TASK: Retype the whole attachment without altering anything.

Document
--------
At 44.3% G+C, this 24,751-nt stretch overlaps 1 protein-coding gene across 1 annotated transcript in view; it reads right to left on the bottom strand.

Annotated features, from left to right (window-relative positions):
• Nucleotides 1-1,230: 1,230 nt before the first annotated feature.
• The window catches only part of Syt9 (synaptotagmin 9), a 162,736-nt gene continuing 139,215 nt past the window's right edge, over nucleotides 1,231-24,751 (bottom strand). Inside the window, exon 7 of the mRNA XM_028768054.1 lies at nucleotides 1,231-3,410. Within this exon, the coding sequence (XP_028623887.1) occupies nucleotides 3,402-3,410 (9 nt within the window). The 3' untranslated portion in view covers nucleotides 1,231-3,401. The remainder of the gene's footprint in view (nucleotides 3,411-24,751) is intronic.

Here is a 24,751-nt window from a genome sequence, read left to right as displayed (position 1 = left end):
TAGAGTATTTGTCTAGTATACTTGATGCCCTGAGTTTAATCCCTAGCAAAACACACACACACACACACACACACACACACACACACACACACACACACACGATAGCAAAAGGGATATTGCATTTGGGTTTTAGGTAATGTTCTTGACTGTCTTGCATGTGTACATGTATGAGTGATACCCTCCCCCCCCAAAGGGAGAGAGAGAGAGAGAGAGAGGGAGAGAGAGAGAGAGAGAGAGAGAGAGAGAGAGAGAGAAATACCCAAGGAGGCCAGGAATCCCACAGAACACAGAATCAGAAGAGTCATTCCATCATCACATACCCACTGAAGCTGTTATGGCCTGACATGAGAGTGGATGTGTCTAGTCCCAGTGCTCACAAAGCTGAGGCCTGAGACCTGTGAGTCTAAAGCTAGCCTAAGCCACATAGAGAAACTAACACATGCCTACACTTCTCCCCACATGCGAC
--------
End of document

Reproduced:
At 44.3% G+C, this 24,751-nt stretch overlaps 1 protein-coding gene across 1 annotated transcript in view; it reads right to left on the bottom strand.

Annotated features, from left to right (window-relative positions):
• Nucleotides 1-1,230: 1,230 nt before the first annotated feature.
• The window catches only part of Syt9 (synaptotagmin 9), a 162,736-nt gene continuing 139,215 nt past the window's right edge, over nucleotides 1,231-24,751 (bottom strand). Inside the window, exon 7 of the mRNA XM_028768054.1 lies at nucleotides 1,231-3,410. Within this exon, the coding sequence (XP_028623887.1) occupies nucleotides 3,402-3,410 (9 nt within the window). The 3' untranslated portion in view covers nucleotides 1,231-3,401. The remainder of the gene's footprint in view (nucleotides 3,411-24,751) is intronic.

Here is a 24,751-nt window from a genome sequence, read left to right as displayed (position 1 = left end):
TAGAGTATTTGTCTAGTATACTTGATGCCCTGAGTTTAATCCCTAGCAAAACACACACACACACACACACACACACACACACACACACACACACACACACGATAGCAAAAGGGATATTGCATTTGGGTTTTAGGTAATGTTCTTGACTGTCTTGCATGTGTACATGTATGAGTGATACCCTCCCCCCCCAAAGGGAGAGAGAGAGAGAGAGAGAGGGAGAGAGAGAGAGAGAGAGAGAGAGAGAGAGAGAGAGAAATACCCAAGGAGGCCAGGAATCCCACAGAACACAGAATCAGAAGAGTCATTCCATCATCACATACCCACTGAAGCTGTTATGGCCTGACATGAGAGTGGATGTGTCTAGTCCCAGTGCTCACAAAGCTGAGGCCTGAGACCTGTGAGTCTAAAGCTAGCCTAAGCCACATAGAGAAACTAACACATGCCTACACTTCTCCCCACATGCGAC